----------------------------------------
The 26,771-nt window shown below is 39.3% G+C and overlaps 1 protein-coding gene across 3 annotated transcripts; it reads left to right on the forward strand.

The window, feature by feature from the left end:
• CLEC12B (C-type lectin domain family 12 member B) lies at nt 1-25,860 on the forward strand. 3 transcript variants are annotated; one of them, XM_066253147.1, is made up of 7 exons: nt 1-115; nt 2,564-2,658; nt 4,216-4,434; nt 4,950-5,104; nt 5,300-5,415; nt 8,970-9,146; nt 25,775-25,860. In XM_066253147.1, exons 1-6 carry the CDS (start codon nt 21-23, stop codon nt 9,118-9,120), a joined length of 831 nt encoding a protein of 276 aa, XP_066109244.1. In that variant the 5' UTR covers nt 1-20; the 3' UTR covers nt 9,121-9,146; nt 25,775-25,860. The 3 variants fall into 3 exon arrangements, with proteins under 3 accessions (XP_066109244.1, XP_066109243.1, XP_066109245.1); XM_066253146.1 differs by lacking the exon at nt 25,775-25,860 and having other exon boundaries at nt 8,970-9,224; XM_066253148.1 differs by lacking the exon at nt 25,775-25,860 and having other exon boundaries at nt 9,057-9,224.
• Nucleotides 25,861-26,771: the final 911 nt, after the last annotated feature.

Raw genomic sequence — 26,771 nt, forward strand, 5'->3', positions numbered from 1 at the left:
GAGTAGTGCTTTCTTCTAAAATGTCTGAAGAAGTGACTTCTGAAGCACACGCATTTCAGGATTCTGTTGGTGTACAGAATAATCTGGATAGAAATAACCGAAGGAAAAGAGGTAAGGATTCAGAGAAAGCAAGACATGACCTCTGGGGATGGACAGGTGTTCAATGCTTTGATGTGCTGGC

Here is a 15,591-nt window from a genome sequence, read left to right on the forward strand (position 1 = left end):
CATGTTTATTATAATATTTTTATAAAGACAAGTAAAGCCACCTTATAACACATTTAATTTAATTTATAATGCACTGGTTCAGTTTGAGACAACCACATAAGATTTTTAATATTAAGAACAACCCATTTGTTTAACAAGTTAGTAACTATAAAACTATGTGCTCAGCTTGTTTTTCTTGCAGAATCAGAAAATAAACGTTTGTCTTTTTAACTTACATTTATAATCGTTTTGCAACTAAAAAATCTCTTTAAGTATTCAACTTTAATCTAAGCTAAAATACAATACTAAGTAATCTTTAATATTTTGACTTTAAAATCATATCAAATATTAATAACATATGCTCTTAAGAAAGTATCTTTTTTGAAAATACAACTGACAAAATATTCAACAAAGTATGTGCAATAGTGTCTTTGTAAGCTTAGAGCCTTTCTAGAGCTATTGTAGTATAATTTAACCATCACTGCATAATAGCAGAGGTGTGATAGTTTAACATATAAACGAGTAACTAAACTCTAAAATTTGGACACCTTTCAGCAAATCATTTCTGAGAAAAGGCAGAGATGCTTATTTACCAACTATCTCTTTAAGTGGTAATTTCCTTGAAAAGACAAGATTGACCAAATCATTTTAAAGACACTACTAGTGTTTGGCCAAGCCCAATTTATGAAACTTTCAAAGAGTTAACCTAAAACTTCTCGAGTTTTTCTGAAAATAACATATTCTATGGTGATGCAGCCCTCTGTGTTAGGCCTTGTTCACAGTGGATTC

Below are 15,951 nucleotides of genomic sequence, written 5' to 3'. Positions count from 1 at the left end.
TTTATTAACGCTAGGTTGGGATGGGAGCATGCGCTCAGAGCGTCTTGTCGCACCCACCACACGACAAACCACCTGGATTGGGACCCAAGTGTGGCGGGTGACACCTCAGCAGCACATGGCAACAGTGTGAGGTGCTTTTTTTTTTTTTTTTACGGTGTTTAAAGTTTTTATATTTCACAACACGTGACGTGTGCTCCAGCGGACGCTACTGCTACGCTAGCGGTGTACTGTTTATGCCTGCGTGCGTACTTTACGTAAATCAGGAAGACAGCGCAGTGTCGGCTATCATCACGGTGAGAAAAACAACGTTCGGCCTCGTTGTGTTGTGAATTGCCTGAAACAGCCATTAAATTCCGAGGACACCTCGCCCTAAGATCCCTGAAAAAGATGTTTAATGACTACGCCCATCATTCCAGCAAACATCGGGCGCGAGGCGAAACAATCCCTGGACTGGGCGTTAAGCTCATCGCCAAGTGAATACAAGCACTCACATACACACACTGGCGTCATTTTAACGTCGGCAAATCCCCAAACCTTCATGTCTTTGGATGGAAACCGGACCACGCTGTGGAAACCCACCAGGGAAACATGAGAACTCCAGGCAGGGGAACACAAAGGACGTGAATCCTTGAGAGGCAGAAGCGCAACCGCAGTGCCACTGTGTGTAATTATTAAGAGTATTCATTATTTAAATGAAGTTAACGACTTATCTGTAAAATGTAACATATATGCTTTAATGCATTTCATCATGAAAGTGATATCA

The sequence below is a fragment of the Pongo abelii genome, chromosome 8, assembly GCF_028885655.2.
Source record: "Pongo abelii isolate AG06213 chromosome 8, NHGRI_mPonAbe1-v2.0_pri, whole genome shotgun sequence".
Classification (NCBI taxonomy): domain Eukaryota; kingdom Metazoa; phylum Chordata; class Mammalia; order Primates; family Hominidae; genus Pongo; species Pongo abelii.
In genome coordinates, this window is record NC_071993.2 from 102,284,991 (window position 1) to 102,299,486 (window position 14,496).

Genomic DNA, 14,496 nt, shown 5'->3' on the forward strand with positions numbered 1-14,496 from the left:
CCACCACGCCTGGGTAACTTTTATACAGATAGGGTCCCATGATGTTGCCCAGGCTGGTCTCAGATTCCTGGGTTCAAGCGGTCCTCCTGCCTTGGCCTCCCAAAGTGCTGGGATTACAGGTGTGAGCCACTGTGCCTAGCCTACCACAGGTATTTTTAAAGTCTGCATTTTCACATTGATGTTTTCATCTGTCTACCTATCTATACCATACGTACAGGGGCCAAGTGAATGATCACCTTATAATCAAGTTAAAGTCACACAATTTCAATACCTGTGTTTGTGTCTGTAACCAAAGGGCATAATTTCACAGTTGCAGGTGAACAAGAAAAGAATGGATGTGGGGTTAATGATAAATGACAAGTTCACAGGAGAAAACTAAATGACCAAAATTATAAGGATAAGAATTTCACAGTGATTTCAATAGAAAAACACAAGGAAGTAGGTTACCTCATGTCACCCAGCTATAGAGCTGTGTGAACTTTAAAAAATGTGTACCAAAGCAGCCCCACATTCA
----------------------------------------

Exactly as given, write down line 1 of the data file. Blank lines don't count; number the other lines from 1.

The 26,771-nt window shown below is 39.3% G+C and overlaps 1 protein-coding gene across 3 annotated transcripts; it reads left to right on the forward strand.